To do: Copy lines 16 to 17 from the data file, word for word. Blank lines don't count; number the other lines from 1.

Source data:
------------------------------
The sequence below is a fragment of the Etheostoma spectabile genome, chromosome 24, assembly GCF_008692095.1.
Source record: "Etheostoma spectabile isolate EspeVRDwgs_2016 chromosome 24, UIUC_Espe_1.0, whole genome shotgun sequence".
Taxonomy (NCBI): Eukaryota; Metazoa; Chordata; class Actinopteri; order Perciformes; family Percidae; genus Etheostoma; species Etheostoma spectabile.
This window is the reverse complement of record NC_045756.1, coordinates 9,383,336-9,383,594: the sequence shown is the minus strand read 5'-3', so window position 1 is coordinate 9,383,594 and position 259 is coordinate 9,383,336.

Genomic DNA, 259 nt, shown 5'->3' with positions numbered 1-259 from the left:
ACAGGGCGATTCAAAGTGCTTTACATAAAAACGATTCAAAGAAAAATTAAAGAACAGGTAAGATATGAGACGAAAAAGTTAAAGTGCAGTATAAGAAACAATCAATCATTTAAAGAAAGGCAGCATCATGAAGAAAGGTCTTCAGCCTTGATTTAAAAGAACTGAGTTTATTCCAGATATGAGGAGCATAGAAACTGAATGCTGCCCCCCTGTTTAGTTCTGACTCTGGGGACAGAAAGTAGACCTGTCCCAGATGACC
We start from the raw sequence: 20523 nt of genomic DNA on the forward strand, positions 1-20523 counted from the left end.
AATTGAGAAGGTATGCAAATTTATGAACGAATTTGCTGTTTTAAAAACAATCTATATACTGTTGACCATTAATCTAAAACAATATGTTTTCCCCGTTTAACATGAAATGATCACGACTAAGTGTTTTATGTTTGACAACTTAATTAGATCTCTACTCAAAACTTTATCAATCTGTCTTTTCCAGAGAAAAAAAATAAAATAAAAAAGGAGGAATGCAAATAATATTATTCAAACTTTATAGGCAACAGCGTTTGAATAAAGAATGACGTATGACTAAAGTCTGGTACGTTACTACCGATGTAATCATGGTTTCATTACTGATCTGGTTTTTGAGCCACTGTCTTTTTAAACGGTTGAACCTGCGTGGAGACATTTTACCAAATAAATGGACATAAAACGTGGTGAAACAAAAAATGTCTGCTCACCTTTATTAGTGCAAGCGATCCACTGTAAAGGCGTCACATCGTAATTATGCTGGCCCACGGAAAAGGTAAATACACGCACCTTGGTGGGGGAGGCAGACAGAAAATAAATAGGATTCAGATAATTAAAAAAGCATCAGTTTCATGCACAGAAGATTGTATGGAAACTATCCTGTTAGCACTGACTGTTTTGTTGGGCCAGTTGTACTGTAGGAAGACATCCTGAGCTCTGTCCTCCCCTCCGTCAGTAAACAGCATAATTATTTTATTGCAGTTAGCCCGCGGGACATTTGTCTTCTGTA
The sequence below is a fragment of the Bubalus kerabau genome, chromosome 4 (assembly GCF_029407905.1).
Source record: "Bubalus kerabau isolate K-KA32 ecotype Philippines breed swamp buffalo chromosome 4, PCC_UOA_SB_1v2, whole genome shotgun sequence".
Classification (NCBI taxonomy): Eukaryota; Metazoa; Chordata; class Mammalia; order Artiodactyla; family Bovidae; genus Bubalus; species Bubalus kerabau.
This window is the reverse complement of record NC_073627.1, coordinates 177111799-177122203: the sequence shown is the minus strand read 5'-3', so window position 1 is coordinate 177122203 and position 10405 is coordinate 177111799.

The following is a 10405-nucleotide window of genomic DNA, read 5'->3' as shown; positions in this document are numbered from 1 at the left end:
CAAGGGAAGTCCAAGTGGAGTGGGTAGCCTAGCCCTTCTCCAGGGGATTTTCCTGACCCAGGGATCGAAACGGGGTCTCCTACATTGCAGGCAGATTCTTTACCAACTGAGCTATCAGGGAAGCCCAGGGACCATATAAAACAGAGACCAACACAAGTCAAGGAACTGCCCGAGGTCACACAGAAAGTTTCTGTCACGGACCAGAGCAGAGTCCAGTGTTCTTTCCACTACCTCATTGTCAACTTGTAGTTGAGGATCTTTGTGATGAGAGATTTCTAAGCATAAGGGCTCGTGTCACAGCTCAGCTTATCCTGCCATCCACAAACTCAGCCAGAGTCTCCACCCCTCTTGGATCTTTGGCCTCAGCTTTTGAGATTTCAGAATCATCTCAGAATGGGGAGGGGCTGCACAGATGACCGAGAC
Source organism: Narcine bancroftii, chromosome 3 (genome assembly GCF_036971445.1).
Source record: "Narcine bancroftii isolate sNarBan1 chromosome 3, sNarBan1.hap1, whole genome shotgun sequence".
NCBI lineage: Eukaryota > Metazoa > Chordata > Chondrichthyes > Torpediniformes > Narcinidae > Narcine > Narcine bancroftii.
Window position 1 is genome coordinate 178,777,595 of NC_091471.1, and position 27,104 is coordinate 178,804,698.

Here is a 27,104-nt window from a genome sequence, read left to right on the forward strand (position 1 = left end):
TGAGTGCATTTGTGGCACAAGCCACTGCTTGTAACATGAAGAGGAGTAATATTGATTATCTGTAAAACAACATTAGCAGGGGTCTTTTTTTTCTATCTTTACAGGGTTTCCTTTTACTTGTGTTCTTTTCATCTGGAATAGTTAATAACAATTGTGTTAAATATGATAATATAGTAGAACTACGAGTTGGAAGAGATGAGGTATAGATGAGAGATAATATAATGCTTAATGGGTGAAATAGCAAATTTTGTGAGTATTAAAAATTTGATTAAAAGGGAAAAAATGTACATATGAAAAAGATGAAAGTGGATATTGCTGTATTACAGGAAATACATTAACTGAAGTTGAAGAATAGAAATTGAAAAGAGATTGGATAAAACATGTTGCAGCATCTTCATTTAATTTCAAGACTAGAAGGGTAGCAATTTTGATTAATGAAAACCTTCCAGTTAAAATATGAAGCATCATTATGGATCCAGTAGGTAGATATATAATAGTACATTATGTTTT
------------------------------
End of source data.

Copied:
Source record: "Narcine bancroftii isolate sNarBan1 chromosome 3, sNarBan1.hap1, whole genome shotgun sequence".
NCBI lineage: Eukaryota > Metazoa > Chordata > Chondrichthyes > Torpediniformes > Narcinidae > Narcine > Narcine bancroftii.